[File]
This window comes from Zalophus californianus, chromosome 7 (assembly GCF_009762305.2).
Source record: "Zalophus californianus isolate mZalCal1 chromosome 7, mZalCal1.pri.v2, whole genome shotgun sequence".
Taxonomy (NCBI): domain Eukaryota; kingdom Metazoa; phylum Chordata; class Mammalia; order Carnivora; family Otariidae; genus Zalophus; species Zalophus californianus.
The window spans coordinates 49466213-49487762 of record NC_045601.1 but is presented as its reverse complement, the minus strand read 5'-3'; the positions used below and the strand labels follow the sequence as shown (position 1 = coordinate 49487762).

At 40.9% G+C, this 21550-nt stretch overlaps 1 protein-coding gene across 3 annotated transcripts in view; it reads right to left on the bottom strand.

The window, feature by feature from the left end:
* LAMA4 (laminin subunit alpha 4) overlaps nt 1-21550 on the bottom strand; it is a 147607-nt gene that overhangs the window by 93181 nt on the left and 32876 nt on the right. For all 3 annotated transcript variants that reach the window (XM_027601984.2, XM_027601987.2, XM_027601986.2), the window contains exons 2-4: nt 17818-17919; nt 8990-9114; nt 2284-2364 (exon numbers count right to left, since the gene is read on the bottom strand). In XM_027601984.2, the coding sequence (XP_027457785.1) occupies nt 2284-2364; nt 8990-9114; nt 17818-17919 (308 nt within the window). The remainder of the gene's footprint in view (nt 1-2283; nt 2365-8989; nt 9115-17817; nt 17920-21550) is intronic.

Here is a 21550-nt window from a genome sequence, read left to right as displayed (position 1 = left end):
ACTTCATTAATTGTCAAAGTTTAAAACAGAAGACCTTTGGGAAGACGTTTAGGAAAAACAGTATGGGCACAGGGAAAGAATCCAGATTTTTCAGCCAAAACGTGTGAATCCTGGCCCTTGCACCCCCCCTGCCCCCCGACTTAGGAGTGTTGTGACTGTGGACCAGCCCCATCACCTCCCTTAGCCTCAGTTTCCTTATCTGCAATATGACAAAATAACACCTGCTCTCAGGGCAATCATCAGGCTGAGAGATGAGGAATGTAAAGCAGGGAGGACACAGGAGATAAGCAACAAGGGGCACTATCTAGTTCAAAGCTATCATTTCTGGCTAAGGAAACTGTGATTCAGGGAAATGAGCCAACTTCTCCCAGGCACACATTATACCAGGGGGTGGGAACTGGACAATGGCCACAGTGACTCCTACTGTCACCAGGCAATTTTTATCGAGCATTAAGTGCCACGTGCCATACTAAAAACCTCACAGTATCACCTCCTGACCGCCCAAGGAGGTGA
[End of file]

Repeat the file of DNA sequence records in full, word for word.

This window comes from Zalophus californianus, chromosome 7 (assembly GCF_009762305.2).
Source record: "Zalophus californianus isolate mZalCal1 chromosome 7, mZalCal1.pri.v2, whole genome shotgun sequence".
Taxonomy (NCBI): domain Eukaryota; kingdom Metazoa; phylum Chordata; class Mammalia; order Carnivora; family Otariidae; genus Zalophus; species Zalophus californianus.
The window spans coordinates 49466213-49487762 of record NC_045601.1 but is presented as its reverse complement, the minus strand read 5'-3'; the positions used below and the strand labels follow the sequence as shown (position 1 = coordinate 49487762).

At 40.9% G+C, this 21550-nt stretch overlaps 1 protein-coding gene across 3 annotated transcripts in view; it reads right to left on the bottom strand.

The window, feature by feature from the left end:
* LAMA4 (laminin subunit alpha 4) overlaps nt 1-21550 on the bottom strand; it is a 147607-nt gene that overhangs the window by 93181 nt on the left and 32876 nt on the right. For all 3 annotated transcript variants that reach the window (XM_027601984.2, XM_027601987.2, XM_027601986.2), the window contains exons 2-4: nt 17818-17919; nt 8990-9114; nt 2284-2364 (exon numbers count right to left, since the gene is read on the bottom strand). In XM_027601984.2, the coding sequence (XP_027457785.1) occupies nt 2284-2364; nt 8990-9114; nt 17818-17919 (308 nt within the window). The remainder of the gene's footprint in view (nt 1-2283; nt 2365-8989; nt 9115-17817; nt 17920-21550) is intronic.

Here is a 21550-nt window from a genome sequence, read left to right as displayed (position 1 = left end):
ACTTCATTAATTGTCAAAGTTTAAAACAGAAGACCTTTGGGAAGACGTTTAGGAAAAACAGTATGGGCACAGGGAAAGAATCCAGATTTTTCAGCCAAAACGTGTGAATCCTGGCCCTTGCACCCCCCCTGCCCCCCGACTTAGGAGTGTTGTGACTGTGGACCAGCCCCATCACCTCCCTTAGCCTCAGTTTCCTTATCTGCAATATGACAAAATAACACCTGCTCTCAGGGCAATCATCAGGCTGAGAGATGAGGAATGTAAAGCAGGGAGGACACAGGAGATAAGCAACAAGGGGCACTATCTAGTTCAAAGCTATCATTTCTGGCTAAGGAAACTGTGATTCAGGGAAATGAGCCAACTTCTCCCAGGCACACATTATACCAGGGGGTGGGAACTGGACAATGGCCACAGTGACTCCTACTGTCACCAGGCAATTTTTATCGAGCATTAAGTGCCACGTGCCATACTAAAAACCTCACAGTATCACCTCCTGACCGCCCAAGGAGGTGA